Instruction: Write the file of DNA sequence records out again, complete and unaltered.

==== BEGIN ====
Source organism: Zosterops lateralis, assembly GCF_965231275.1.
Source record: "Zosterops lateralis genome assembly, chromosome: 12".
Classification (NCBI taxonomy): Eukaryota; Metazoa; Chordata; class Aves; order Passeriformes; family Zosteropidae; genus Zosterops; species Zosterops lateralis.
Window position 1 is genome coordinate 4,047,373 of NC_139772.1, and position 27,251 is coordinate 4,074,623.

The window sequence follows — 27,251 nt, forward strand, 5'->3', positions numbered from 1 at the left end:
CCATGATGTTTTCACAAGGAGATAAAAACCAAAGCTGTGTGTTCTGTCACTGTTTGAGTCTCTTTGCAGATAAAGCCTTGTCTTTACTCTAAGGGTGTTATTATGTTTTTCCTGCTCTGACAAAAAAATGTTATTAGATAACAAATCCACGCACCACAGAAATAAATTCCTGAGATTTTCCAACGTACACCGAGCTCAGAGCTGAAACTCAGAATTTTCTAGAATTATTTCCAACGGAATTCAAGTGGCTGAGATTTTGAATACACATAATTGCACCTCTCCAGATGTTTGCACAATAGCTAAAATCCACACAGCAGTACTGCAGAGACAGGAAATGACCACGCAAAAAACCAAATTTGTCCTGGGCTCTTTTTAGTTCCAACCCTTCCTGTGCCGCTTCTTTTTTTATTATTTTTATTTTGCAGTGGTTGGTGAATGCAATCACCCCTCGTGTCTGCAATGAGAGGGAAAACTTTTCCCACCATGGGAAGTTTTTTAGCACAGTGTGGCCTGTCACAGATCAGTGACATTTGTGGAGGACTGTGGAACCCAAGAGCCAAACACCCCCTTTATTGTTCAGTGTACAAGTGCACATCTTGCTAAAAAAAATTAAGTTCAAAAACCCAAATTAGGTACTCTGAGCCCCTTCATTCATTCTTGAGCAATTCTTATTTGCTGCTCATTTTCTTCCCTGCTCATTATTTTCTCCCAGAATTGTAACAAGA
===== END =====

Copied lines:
Source organism: Zosterops lateralis, assembly GCF_965231275.1.
Source record: "Zosterops lateralis genome assembly, chromosome: 12".
Classification (NCBI taxonomy): Eukaryota; Metazoa; Chordata; class Aves; order Passeriformes; family Zosteropidae; genus Zosterops; species Zosterops lateralis.
Window position 1 is genome coordinate 4,047,373 of NC_139772.1, and position 27,251 is coordinate 4,074,623.

The window sequence follows — 27,251 nt, forward strand, 5'->3', positions numbered from 1 at the left end:
CCATGATGTTTTCACAAGGAGATAAAAACCAAAGCTGTGTGTTCTGTCACTGTTTGAGTCTCTTTGCAGATAAAGCCTTGTCTTTACTCTAAGGGTGTTATTATGTTTTTCCTGCTCTGACAAAAAAATGTTATTAGATAACAAATCCACGCACCACAGAAATAAATTCCTGAGATTTTCCAACGTACACCGAGCTCAGAGCTGAAACTCAGAATTTTCTAGAATTATTTCCAACGGAATTCAAGTGGCTGAGATTTTGAATACACATAATTGCACCTCTCCAGATGTTTGCACAATAGCTAAAATCCACACAGCAGTACTGCAGAGACAGGAAATGACCACGCAAAAAACCAAATTTGTCCTGGGCTCTTTTTAGTTCCAACCCTTCCTGTGCCGCTTCTTTTTTTATTATTTTTATTTTGCAGTGGTTGGTGAATGCAATCACCCCTCGTGTCTGCAATGAGAGGGAAAACTTTTCCCACCATGGGAAGTTTTTTAGCACAGTGTGGCCTGTCACAGATCAGTGACATTTGTGGAGGACTGTGGAACCCAAGAGCCAAACACCCCCTTTATTGTTCAGTGTACAAGTGCACATCTTGCTAAAAAAAATTAAGTTCAAAAACCCAAATTAGGTACTCTGAGCCCCTTCATTCATTCTTGAGCAATTCTTATTTGCTGCTCATTTTCTTCCCTGCTCATTATTTTCTCCCAGAATTGTAACAAGA